For our second scenario, we consider a faulty cable that causes a significant electric shock to a student. A teacher had unplugged the fraying wire after noticing that it was faulty. However, they become distracted by another student and therefore leave it next to the plug socket. Meanwhile, a student has a computer which won’t turn on, they notice the cable unplugged and plug it into the socket hoping to rectify the problem. As the cable is faulty and frayed this leads to the electric shock which requires hospital attention. Due to the fact that this incident was caused by poor management of hazards, it is a reportable incident.

3. Swing-set Fall at Playtime

A student was playing on the swings at playtime when one of the chains snapped. This caused them to fracture their ankle after landing poorly. As this was caused by faulty equipment which had not been properly maintained, it needed to be reported to RIDDOR. Similarly, as the pupil went to hospital and had treatment for a fracture, this also classifies it as a reportable incident.

Swing set that could be a RIDDOR reportable incident

Examples of Non-Reportable Incidents

1.Lunch-time Tennis

At lunch time the pupils in a school are able to play tennis. Four students in total use the gym to play tennis. One student sprains their ankle when jumping to hit the ball, after misplacing their foot when they landed. They had to go to hospital, but didn’t require further treatment. The incident was not caused by something related to how the school operates and therefore isn’t reportable.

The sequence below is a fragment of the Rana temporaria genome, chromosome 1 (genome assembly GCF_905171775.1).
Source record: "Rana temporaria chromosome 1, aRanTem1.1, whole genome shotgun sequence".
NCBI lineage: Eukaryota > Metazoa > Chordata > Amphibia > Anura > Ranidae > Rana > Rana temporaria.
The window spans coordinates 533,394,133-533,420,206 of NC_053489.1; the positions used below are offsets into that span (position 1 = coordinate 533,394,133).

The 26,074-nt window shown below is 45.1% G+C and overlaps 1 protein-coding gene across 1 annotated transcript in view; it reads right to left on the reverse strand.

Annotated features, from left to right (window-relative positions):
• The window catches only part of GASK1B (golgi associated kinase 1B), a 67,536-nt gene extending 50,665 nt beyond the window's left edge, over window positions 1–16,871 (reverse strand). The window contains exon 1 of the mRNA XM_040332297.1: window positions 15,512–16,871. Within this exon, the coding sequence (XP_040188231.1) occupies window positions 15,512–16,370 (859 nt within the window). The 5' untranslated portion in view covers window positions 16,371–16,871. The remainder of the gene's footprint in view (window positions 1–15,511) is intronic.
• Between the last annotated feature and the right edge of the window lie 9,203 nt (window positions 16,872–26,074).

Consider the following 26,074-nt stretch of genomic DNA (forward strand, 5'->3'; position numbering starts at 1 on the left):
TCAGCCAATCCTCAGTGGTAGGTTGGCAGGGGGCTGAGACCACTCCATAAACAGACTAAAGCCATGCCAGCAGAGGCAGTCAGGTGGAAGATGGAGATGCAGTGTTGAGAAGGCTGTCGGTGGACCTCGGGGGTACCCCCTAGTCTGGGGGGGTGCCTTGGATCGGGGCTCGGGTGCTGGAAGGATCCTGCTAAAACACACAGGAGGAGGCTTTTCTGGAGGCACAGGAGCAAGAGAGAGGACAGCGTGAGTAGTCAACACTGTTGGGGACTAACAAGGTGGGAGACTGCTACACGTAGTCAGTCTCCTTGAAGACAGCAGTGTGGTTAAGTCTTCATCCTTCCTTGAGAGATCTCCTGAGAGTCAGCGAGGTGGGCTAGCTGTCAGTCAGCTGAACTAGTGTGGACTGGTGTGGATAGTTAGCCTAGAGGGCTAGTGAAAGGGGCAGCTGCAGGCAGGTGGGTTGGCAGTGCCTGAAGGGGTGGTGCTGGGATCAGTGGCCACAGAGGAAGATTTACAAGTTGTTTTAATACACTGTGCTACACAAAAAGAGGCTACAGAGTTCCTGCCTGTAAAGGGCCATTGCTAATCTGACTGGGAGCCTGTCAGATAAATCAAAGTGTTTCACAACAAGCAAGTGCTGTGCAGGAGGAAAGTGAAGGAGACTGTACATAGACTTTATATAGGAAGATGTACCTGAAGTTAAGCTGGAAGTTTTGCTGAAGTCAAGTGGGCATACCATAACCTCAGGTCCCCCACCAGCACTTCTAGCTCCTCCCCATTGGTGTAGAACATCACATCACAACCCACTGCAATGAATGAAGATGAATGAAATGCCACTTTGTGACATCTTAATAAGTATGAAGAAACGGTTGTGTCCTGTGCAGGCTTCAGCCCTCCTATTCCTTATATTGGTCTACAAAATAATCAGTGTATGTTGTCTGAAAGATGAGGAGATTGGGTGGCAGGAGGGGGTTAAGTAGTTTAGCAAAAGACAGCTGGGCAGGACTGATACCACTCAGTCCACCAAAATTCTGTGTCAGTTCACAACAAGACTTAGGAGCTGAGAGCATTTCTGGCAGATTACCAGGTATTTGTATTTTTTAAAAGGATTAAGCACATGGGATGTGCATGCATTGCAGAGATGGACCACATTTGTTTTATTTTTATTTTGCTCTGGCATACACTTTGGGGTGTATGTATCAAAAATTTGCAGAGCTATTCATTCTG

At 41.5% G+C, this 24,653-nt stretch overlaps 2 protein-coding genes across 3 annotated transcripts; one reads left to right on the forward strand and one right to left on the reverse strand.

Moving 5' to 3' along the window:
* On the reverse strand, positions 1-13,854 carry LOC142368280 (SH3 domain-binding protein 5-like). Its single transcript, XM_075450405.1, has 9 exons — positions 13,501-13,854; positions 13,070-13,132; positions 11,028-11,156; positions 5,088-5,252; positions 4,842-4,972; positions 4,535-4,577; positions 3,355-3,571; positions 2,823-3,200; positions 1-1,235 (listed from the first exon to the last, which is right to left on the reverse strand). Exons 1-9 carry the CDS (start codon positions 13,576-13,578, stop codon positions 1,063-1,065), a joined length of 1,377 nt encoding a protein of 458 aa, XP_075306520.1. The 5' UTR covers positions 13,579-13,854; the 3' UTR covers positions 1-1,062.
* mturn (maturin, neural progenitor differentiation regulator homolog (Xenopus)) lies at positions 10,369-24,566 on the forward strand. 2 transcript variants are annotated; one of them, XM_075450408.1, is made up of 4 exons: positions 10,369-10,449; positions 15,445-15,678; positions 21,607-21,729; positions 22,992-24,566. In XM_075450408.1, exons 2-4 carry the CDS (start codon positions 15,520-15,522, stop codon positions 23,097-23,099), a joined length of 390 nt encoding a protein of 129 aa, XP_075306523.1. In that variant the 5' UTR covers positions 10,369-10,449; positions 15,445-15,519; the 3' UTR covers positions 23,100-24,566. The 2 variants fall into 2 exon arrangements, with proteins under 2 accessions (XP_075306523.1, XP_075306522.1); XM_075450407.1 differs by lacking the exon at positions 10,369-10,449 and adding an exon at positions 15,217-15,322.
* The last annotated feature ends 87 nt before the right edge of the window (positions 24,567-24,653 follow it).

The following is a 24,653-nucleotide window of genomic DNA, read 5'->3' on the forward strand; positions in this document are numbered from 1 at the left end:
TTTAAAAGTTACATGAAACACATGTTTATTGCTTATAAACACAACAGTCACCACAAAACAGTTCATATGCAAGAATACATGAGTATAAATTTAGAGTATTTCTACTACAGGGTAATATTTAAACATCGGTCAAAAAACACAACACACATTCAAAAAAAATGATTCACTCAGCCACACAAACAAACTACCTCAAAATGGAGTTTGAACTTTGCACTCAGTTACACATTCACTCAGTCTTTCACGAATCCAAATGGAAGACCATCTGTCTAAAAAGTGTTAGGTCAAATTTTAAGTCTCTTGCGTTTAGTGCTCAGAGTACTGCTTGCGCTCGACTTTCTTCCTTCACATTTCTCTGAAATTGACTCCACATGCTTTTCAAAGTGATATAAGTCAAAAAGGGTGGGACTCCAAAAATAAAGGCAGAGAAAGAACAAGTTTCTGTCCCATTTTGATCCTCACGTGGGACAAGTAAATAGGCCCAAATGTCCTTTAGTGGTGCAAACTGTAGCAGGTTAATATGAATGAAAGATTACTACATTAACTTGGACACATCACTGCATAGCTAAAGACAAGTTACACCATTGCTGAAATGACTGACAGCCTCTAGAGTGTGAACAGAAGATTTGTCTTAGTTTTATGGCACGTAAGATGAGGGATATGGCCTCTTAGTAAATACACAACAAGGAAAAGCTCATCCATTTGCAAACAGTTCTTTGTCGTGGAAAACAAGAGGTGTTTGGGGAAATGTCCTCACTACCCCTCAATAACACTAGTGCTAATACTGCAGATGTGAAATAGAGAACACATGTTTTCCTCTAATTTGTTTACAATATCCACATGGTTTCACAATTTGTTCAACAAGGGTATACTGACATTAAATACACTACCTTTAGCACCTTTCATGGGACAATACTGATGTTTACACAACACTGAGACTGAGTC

2. Tripping and Bumped Head

This scenario involves a student skipping at lunch time, they trip over their shoelace and bump their head on a bench nearby. It doesn’t leave a mark. They do not require any hospital treatment, but parents are informed of the bumped head. As this is not caused by something related to how the school operates, it is therefore not reportable.

3. A Sibling Slipped

The final example of a non-reportable incident involves a sibling of a child in your provision. The sibling is under the care of their parents and the incident occurs while they are waiting to pick their child in your class up. The sibling climbs on a metal fence surrounding the playground, slips and cuts their hand badly, requiring hospital attention and stitches. As the child was under the supervision of the parent and not in your care, the incident does not need to be reported to the HSE under RIDDOR.

A final note for non-reportable incidents, just because incidents are not RIDDOR reportable, doesn’t mean that they shouldn’t be logged in your accident book. Any accidents that take place, even if they are not RIDDOR reportable, should be logged for future reference. Think of the last example, even though it isn’t RIDDOR reportable, we can learn something from it and adapt our practice accordingly. Even something as simple as a letter to parents advising them not to allow their children to climb on fencing while waiting to pick up siblings would prevent the incident from occurring a second time.